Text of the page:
Thursday, August 17, 2017

Lost cause

"The beauty that is being taken out of our cities..."
Image result for forrest statue in nashville  has frightened generations of children, black and white, in Nashville.  This is Nathan Bedford Forrest, traitor and co-founder of the Ku Klux Klan.  Any resemblance to George Washington, Thomas Jefferson or James Madison is purely coincidental.

Donald Trump managed to type one sentence that was not self-serving bullshit:  "You can't change history, but you can learn from it."  It is impossible to learn anything of value from staring at a statue.  The Lincoln Memorial in Washington carries no reference to his party affiliation, which might explain why Trump only learned he was a Republican last February.  Now he presumes to give history lessons to the rest of us. 

Nobody wants to "change history."  The facts are well known and easily available.  Serious men and women have devoted their lives to the study and interpretation of these facts, which is why books continue to be written and documentary films assembled.  It is generally agreed that a war fought for the preservation of chattel slavery and its extension to new territories was a war against the founding principles and ideals of this country and was well lost.  Those who led armies against the United States are properly called seditious and escaped punishment solely for political reasons.  Their likenesses and their flag were erected in public places years later, not as celebrations of defeat but as monuments to Jim Crow and, later, as a raised middle finger to the civil rights movement.  By then, the South had invented its own narrative of "Northern aggression" and white supremacy and how slavery was actually good for the enslaved.  To its shame, the north largely let them get away with it, which is why we are still, painfully, learning from history.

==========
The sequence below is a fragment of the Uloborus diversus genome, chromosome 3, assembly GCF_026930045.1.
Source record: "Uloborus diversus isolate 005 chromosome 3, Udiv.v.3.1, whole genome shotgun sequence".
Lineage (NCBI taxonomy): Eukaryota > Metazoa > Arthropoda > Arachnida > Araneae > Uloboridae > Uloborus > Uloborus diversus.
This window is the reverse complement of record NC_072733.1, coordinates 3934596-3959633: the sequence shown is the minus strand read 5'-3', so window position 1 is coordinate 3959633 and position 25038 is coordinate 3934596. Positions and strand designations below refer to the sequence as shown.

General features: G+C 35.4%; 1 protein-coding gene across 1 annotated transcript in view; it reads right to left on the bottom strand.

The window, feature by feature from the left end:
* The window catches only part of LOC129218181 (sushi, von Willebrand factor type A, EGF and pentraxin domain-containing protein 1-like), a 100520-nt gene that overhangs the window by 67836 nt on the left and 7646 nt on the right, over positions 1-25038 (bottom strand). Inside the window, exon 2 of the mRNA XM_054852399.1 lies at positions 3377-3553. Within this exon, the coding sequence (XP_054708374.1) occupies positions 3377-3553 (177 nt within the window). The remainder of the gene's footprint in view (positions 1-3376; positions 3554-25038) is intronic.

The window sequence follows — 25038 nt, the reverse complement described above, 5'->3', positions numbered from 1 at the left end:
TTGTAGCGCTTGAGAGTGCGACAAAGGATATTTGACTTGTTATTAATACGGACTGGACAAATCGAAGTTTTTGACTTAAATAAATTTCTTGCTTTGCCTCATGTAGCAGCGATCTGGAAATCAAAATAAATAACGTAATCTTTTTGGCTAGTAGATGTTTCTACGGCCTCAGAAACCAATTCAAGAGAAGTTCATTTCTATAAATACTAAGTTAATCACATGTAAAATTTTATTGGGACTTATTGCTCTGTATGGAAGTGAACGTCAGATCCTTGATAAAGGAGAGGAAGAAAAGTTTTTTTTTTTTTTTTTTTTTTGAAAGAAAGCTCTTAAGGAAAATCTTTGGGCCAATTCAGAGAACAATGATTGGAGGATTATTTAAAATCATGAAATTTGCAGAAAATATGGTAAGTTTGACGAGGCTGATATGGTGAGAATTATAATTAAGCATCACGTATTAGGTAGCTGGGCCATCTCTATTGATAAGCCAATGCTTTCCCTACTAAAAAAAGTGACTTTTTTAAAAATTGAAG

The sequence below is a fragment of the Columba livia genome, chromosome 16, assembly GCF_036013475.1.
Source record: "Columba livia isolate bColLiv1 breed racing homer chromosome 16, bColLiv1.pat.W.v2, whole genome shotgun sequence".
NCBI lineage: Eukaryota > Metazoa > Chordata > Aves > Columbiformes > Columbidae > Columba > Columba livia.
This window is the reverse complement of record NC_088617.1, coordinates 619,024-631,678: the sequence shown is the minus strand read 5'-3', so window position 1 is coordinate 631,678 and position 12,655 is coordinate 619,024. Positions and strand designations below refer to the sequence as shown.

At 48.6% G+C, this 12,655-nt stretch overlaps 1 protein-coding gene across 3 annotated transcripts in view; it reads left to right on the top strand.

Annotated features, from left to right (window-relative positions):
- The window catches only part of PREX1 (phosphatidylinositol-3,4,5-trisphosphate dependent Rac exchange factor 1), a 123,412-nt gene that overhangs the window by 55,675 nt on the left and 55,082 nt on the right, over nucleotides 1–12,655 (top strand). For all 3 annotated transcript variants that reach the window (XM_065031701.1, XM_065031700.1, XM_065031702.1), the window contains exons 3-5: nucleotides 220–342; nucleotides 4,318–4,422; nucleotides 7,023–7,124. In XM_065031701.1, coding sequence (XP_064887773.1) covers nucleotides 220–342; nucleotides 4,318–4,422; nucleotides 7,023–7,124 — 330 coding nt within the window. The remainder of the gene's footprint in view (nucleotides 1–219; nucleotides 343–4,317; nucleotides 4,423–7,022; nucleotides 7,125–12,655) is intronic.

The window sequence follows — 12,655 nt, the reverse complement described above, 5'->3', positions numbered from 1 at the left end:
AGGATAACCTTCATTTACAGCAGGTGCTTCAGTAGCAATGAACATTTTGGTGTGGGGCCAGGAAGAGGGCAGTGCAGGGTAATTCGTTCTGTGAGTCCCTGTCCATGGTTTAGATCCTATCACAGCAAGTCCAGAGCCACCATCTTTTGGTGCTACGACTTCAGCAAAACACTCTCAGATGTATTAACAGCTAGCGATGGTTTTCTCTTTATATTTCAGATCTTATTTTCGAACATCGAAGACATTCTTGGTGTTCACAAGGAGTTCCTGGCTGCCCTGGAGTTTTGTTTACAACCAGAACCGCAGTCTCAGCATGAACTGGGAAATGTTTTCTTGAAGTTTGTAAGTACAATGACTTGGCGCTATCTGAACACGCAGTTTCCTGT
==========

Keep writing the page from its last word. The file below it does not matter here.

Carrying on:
Can we agree on one thing?  There is no equivalence between Washington and Robert E. Lee.  The issue is not owning slaves, but fighting against this country.   Who cares if their battlefield tactics are studied at West Point?  So are Napoleon's, and probably Rommel's.  The question is what qualities we seek to honor, and the line is clear.  This is why I have a small problem with Baltimore's removal of the Roger Taney statue.  Yes, he was the slaveowner who wrote the Dred Scott decision, but he was also Chief Justice and he never took up arms against the United States (possibly because he didn't live long enough).  Wouldn't it be fun if Taney was replaced by Earl Warren?  Of course, Warren was the California governor who interned thousands of Japanese-Americans for no offense except their ethnicity, so we can argue about that while we weigh it against Brown and other cases, and debate the meaning of "all deliberate speed" and finally agree that people are complicated and should be seen in their entirety. 

And that's history. That's why you can't learn it from tweets or soundbites or statues.  Or movies, or novels, or whatever white nationalist websites Donald Trump consults.  History is harder than marble or bronze.  Before you enter the discussion, learn a few facts.         



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